Although Leonid is a force to be reckoned with I appreciated his (boxing-derived) awareness of his own vulnerabilities. Walking down a dark street with his friend Leonid makes a joke at his friend's expense. However this friend happens to be a semi-retired assassin and serial killer with almost no sense of humor. Leonid suddenly and fervently hopes that his lethal buddy can see the absurdity which Leonid was trying to illuminate. This was a good read. It's not overly violent or crass. It feels real. Sometimes Leonid just sits down and thinks about nothing in particular. I haven't been to New York City in decades but the city feels like a character in this book. Ultimately this is not just a detective story but an examination of how we repair the hurt in our own lives and the lives of those we love. That's not easy to do, especially if we are trying to live morally.
by Jonathan Maberry
This book is number four in a series. I reviewed book two here. I don't want to repeat what I already wrote. This story started a little slowly but once it picked up I didn't want to put this book down. I wouldn't call it formulaic because people see that as an insult. But you know what you're going to get when you read a book in this series: a good solid bio-thriller in which there's usually, however convoluted, a plausible scientific explanation for things which appear supernatural. Maberry tells the story in a mix of first and third person. The super secret executive branch agency known as the Department of Military Science or DMS is run by the icy man known only as Mr. Church and his second in command, the acerbic Aunt Sally. Both Mr. Church and Sally have secrets known only to each other. They each have many contacts throughout the world of intelligence and secret military operations. The first person portions of the book are told through the POV of Captain Joe Ledger, a relatively new recruit to the DMS and leader of the most effective strike team. To the extent that Mr. Church likes anyone, which isn't much, he seems to like Joe. Sally thinks Joe is a psychopath waiting to explode. Joe Ledger and his team have bloodlessly rescued some American hikers from Iran. Iran claimed the youngsters were spies. While Joe is preparing to leave Iran he's contacted by a leader in Iran's intelligence services and forcibly given information about a number of nuclear bombs hidden throughout the Middle East and elsewhere. Someone is trying to start a nuclear holocaust by inciting the world's nuclear powers to start warring against one another. Or maybe someone else is attempting to make a killing in the energy market. Either way the Iranian spymaster hopes that Joe can use this information to find and prevent the bombs from going off. This man avoids answering Joe's questions about why doesn't he just take this information to his own government instead of coming to Joe. Joe and especially Mr. Church and Sally don't take anything for granted. If you told them the sky is blue they'd want at least five different independent confirmations. And they'd want them five minutes ago.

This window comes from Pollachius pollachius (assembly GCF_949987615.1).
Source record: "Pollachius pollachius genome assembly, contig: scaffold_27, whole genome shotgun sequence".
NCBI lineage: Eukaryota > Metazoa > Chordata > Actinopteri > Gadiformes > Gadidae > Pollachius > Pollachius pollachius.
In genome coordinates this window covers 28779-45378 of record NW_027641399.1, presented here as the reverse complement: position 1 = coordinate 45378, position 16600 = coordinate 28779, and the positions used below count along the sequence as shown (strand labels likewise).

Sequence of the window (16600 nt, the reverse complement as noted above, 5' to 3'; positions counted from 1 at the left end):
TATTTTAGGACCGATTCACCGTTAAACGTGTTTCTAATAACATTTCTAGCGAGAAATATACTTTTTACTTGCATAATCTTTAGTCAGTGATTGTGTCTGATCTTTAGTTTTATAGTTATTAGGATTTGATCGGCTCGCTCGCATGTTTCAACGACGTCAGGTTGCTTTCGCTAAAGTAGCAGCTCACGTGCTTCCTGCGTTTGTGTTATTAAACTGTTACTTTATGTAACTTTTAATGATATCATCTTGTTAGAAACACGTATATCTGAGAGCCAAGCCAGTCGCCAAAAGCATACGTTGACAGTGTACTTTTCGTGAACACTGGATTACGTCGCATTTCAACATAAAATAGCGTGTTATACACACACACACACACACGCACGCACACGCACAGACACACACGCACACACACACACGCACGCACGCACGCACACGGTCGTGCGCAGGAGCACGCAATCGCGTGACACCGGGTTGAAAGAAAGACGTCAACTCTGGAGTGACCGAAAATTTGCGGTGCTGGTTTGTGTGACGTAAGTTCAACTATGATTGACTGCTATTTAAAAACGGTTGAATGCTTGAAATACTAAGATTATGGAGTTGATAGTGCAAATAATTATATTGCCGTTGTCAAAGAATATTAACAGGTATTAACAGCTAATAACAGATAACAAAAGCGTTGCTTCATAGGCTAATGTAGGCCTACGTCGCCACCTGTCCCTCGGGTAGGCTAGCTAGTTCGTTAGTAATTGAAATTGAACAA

Joe's suspicions prove to be well founded. The DMS discovers or stumbles across an interlocking web of coincidences and conspiracies that go back to the First Crusade. Someone is trying to play them, even at the possible cost of a nuclear winter. There are a number of suspects, including a rogue DMS member, rival intelligence agencies, various governments and some super secret religious organizations with disturbingly pragmatic moral guidelines. Joe and his team will be stretched to their physical limits. There's real danger here. Although Joe is a well trained martial artist and former Army Ranger with a leashed hidden berserker side, he's dismayed to barely emerge alive from a knockdown dragout fight with a strange red eyed man who's far stronger and quicker than any man should be. Joe only lived because of a beautiful woman's intervention. This woman, Violin, may or may not be on Joe's side. She has her own interests. And when Mr. Church
Once you get past the first few chapters and the early 11th-12th century flashbacks, this story moves quickly. It will appeal equally to action junkies, mystery and history buffs and conspiracy theorists. It is not necessary to have read the previous books to enjoy this one though I suppose it helps here or there. There are a few missteps and stereotypes but nothing overtly malicious.